About Politics and Political Parties of the Country
At present, a credible election is at the core of everyone’s concern. Before we criticise the national elections of 2014 and 2018, we need to scrutinise the root cause behind it. The movement in the 90's brought all the political parties on the same platform. Through the national election in 1991, Bangladesh started to build a democratic framework. The caretaker government soon became an established practice until it was contaminated by BNP in 2006 and burnt by Awami League in 2012. BNP thinks it is only Awami League to blame but, they have never apologised for the things they have done. They try to justify their corruption by accusing Awami League to be more corrupt. Before the collapse of our Electoral process by 1/11, both Awami League and BNP were coming into power in every five years, and, people ensured their accountability by changing them. The grenade attack of 21st August is not just an attack but created unimaginable distance between both the parties. However, they still had opportunities of getting closer when our PM called Khaleda Zia and was willing to offer her any ministry to form the national government. BNP made some severe political mistakes in the past and they have not apologised yet. For example, even if it is Khaleda Zia's birthday on 15th of August, she should have not celebrated out of respect for Bangabandhu and his family. It's important for politicians to have political etiquettes. Those who advised her to do this are not her well-wishers.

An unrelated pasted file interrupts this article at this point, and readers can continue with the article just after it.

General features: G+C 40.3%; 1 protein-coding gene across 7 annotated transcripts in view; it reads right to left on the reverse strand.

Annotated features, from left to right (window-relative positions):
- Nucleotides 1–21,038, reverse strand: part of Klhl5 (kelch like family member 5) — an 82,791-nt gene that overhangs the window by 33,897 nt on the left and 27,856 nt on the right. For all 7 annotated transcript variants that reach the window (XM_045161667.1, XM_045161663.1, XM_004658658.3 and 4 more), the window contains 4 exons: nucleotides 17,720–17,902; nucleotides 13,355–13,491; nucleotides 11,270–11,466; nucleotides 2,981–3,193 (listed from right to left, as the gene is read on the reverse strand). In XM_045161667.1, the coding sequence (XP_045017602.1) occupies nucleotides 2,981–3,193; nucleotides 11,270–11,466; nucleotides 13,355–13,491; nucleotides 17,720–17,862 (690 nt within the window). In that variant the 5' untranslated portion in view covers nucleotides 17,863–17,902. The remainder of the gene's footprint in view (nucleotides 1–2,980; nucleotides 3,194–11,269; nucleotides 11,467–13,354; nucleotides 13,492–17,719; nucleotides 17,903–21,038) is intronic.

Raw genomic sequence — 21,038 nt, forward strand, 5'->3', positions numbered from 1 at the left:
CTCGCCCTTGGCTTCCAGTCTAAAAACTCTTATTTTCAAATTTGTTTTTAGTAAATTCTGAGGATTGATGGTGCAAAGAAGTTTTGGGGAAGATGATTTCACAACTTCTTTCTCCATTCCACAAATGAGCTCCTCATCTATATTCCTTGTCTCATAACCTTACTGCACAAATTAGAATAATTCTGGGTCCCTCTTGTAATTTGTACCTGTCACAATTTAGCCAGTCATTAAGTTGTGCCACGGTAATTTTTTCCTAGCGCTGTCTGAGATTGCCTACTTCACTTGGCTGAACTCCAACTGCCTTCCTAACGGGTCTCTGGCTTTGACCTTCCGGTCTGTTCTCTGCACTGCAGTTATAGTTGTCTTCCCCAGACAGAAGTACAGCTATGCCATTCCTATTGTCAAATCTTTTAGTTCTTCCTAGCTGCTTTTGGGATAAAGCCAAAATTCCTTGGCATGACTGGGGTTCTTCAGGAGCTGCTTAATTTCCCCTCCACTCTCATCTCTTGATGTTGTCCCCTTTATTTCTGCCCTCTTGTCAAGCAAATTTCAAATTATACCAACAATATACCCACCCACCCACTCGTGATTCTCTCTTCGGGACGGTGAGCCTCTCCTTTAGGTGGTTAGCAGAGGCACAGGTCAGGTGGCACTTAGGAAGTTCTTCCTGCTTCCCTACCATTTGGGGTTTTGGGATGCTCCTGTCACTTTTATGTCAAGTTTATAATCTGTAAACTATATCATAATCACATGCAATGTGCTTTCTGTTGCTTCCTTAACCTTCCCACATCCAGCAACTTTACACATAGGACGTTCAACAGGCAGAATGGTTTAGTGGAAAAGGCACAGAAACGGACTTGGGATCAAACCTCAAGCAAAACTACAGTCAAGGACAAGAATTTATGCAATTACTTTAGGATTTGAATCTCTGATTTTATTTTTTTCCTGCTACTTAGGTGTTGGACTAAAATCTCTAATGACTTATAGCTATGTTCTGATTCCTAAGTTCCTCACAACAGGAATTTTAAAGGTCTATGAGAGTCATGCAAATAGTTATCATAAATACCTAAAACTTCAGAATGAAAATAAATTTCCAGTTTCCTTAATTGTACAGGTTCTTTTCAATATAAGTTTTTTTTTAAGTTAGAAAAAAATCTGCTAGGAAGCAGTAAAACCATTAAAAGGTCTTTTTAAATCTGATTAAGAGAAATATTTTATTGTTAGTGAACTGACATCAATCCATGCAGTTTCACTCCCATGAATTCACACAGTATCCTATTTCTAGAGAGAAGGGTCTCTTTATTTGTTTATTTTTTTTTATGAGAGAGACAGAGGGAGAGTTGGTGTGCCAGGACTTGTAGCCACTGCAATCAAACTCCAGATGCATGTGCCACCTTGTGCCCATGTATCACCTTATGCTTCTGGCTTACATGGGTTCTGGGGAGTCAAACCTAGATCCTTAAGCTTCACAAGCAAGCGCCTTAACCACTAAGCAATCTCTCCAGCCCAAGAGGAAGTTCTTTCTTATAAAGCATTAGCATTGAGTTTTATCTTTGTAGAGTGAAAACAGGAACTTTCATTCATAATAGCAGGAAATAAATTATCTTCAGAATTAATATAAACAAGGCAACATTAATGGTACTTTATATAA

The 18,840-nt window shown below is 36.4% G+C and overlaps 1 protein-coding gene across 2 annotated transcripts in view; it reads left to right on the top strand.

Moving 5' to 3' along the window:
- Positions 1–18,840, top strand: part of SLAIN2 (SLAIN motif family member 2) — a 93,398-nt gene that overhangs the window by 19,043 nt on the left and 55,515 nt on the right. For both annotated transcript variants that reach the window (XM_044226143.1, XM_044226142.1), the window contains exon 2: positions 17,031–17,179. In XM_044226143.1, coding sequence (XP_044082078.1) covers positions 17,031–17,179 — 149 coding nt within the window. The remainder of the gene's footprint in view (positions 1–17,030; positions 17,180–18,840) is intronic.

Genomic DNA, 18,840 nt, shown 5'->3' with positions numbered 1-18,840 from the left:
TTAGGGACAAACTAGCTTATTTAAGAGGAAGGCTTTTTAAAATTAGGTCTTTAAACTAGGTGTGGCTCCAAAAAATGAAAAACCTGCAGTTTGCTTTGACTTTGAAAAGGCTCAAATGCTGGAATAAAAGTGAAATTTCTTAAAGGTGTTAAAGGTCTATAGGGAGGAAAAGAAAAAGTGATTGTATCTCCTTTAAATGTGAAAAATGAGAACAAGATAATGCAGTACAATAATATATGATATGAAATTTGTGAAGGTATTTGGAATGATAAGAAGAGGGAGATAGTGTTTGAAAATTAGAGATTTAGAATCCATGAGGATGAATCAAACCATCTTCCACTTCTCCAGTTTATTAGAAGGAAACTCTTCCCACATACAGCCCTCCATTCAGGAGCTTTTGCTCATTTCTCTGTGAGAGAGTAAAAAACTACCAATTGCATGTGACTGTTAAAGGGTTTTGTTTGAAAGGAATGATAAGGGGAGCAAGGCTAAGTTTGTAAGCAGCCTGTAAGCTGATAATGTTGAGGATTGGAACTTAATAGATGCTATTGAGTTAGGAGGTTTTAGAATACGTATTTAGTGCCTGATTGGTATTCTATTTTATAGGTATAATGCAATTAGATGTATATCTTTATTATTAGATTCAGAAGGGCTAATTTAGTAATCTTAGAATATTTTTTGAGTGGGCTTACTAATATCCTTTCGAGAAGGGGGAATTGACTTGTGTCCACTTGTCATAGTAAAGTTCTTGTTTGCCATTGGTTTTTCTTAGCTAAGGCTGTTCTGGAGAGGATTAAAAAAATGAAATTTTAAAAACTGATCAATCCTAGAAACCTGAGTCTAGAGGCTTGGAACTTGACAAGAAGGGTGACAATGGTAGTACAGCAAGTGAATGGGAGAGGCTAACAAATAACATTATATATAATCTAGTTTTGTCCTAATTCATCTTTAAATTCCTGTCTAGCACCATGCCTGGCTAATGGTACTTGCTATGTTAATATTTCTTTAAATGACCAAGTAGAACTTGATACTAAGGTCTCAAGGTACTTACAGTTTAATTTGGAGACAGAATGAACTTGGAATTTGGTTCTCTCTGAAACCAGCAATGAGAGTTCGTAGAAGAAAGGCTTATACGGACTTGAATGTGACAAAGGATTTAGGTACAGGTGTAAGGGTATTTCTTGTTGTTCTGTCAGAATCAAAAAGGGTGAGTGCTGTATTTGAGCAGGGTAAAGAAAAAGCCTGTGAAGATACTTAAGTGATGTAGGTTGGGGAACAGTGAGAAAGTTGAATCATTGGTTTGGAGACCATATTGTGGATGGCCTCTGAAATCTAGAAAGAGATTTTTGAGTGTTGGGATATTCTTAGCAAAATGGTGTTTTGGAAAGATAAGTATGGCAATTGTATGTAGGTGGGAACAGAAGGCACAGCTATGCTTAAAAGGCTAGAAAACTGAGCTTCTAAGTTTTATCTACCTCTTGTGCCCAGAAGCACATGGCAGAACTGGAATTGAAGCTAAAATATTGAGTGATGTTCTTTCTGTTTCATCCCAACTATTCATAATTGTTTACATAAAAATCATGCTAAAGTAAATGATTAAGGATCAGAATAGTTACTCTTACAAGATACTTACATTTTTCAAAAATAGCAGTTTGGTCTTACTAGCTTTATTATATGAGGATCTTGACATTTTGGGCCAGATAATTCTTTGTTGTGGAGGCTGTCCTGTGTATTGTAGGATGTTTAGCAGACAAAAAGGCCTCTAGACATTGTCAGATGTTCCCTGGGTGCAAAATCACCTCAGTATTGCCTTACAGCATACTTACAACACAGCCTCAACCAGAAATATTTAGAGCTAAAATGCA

Soon after the provision of caretaker government was removed and Khaleda Zia was evicted from her cantonment house BNP failed to plan ahead. In politics, you have to pay for your mistakes. Had BNP participated in the election of 2014 it is highly likely they would have won. At least, their massive victories in the city corporation elections suggested that they were more popular than Awami League at that time. Politics for parties like Awami League and BNP is about existence. There are rumours that decision makers of BNP were told by foreign agencies that if they don't participate there will be another 1/11 situation and they can enjoy the benefits. BNP wanted to stop the election but they failed.